Yaiba: Ninja Gaiden Z Review
Do you ever wonder why you play games in the first place? Killer graphics, over-the-top action, immersive gameplay, even a great sense of humor — there is often a feature to keep the controller firmly glued to your hands. Team Ninja and Comcept’s Yaiba: Ninja Gaiden Z has nothing like that.
If it weren’t for its title (and a brief appearance from veteran ninja Ryu Hayabusa), Yaiba: Ninja Gaiden Z has no connection to the Ninja Gaiden series. It might be a hack-and-slash title, but mechanics, enemies, and even the art style have been replaced with something radically different.
Different could be good if the changes were made with tender loving care. However, Yaiba: Ninja Gaiden Z’s tale of zombies and revenge takes every single comic book, action movie, and video game cliche and mashes it all together in the hopes of creating something original. However, what remains is an edgy encounter can be downright embarrassing to play at times. The announcers cries of “slaughter” and “bloodbath” alongside Yaiba’s constant F-bombs almost feel like a parody of the entire genre.
The action in Yaiba: Ninja Gaiden Z does not fare much better. The original two Ninja Gaiden trilogies prided themselves on tough but challenging gameplay. Unfortunately, any semblance of challenge is thrown out of the window, as the flail weapon can be used to get through a good 80% of all fights. Counter and execution moves (not unlike the ones found in Metal Gear Rising: Revengeance) are available, but are so sloppily implemented that using them is not worth your while. When 30 zombies rush you at once, countering and executing each one at a time doesn’t make much sense. In addition, executing any one zombie in a group nullifies any potential chance for other weakened zombies. Although this can be upgraded, it still maxes out at 10 at a time. This all encourages the use of the flail button, over and over and over again.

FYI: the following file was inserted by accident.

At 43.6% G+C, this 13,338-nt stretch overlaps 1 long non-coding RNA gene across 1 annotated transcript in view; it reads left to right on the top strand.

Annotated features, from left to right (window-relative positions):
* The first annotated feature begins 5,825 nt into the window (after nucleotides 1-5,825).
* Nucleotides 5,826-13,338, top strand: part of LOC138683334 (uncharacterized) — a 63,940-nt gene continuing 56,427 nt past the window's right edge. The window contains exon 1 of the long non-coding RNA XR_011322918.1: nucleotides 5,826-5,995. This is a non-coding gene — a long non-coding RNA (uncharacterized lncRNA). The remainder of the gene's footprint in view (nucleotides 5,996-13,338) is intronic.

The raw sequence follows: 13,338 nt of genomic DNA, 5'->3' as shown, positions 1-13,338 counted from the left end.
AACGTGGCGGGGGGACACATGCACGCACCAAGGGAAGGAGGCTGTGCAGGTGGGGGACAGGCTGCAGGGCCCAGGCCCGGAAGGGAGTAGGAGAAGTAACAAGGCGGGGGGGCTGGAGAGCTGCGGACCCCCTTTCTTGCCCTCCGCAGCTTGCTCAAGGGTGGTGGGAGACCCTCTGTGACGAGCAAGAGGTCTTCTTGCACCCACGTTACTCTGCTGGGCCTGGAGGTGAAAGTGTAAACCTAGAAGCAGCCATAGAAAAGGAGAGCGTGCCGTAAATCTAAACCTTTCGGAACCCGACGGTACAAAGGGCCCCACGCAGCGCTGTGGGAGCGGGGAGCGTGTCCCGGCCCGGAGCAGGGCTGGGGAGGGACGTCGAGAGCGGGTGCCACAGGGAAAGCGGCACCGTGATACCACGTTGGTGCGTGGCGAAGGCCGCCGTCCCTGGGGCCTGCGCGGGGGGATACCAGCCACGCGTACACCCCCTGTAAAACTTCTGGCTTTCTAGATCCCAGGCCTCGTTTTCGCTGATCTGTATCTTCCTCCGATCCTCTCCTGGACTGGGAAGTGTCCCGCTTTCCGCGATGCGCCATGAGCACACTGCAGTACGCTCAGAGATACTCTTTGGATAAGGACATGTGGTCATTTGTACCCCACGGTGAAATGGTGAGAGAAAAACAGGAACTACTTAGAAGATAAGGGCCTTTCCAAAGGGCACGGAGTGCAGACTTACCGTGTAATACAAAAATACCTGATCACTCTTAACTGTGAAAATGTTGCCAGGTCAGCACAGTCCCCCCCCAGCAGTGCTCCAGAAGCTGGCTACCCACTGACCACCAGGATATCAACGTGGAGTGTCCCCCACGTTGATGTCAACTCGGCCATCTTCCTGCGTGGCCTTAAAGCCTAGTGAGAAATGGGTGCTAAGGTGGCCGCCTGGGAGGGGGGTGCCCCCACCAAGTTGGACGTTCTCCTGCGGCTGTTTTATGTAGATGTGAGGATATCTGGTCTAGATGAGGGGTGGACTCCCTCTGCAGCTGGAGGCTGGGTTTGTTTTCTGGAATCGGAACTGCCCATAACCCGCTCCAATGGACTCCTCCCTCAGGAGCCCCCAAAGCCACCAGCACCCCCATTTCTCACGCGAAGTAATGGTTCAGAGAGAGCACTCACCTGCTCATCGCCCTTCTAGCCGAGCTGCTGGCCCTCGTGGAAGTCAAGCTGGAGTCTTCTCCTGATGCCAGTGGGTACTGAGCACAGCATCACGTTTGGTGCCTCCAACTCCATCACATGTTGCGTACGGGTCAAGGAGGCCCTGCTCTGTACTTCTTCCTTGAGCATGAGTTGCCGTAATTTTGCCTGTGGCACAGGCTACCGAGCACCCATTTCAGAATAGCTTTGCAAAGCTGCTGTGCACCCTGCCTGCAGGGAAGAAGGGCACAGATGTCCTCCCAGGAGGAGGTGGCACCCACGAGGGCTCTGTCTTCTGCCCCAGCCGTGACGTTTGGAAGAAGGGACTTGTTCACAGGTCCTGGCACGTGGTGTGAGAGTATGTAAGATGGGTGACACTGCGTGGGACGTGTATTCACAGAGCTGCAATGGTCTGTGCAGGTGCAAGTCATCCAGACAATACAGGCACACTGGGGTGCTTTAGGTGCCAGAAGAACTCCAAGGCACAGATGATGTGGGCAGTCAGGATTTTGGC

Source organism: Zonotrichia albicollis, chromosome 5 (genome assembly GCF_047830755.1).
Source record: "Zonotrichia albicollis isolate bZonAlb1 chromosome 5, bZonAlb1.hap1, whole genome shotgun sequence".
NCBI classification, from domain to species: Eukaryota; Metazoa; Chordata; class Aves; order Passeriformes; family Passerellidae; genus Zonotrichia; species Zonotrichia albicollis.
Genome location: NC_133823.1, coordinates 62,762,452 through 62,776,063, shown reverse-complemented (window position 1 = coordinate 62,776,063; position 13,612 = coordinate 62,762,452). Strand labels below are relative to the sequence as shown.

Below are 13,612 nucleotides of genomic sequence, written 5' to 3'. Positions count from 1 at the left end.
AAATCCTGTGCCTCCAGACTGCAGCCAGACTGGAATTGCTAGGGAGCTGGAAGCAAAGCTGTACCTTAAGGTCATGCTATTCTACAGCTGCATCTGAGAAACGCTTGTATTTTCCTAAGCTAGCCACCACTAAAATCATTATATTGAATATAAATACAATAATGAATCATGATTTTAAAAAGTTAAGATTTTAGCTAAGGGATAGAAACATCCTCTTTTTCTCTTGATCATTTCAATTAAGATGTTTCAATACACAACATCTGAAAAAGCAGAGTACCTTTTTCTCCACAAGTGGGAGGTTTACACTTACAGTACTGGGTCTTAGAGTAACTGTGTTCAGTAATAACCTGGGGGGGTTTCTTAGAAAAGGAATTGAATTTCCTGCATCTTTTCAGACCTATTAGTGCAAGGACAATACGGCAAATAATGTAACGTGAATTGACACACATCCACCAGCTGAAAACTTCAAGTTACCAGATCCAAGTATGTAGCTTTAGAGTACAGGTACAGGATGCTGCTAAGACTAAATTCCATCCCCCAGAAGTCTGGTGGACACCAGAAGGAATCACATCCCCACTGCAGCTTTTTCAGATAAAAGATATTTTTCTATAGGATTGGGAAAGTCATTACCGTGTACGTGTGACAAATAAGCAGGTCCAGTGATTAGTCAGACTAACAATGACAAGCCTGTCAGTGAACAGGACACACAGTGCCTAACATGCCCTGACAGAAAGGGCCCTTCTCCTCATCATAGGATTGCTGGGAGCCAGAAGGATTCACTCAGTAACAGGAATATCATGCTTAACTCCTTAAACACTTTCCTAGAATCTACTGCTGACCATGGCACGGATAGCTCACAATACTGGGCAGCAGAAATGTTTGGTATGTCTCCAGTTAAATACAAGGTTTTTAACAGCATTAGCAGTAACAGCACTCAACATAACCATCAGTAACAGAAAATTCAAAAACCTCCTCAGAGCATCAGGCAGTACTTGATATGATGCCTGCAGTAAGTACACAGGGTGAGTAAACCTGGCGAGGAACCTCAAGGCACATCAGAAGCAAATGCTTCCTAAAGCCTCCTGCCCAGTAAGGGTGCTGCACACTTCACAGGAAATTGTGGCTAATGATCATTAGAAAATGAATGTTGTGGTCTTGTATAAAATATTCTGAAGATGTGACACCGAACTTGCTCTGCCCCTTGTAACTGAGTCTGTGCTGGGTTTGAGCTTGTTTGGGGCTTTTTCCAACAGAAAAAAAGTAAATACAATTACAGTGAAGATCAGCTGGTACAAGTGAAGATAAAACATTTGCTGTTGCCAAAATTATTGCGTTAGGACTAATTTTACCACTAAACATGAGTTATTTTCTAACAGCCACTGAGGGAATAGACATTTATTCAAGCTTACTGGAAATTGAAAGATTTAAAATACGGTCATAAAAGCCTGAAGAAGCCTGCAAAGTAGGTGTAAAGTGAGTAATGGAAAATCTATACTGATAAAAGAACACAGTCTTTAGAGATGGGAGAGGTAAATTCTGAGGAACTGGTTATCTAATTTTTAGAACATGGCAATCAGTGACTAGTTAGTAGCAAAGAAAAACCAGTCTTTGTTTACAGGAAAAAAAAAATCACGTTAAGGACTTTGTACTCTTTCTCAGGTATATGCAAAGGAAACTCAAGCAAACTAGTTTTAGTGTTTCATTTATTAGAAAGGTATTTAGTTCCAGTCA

Yaiba: Ninja Gaiden Z does try to provide depth through its elemental system, but even this seems slapped on. Fire, electricity, and acid are all things Yaiba needs to avoid, but throwing an electricity-enhanced zombie at a fire-spewing one causes a massive explosion that can be used to your benefit. This potential element of strategy goes out completely out of the window when enemies bum rush you at once. Large, diverse groups of enemies often attack at once, causing their own demise. This also causes a lot of backlash, as the residual damage does the majority of the work before you get a chance to even know where you are on the screen.
The cel-shaded graphics of Yaiba: Ninja Gaiden Z, while stylish, make it next to impossible to find yourself amongst the fray. The brown, muted colors of the zombies blend in too well with the brown, muted world, making it all look brown and muted. Minibosses are often creative (an electrified bridezilla bent on revenge, a rockabilly posse that hops from rooftop to rooftop), but they are often repeated multiple times per level, making their repeat comebacks an annoyance.
Yaiba: Ninja Gaiden Z is a terrible disappointment. The heart and soul that made Ninja Gaiden so popular has been sucked out, leaving a shallow husk of a game. It’s best not to mess with Yaiba: Ninja Gaiden Z — it’s already been zombified.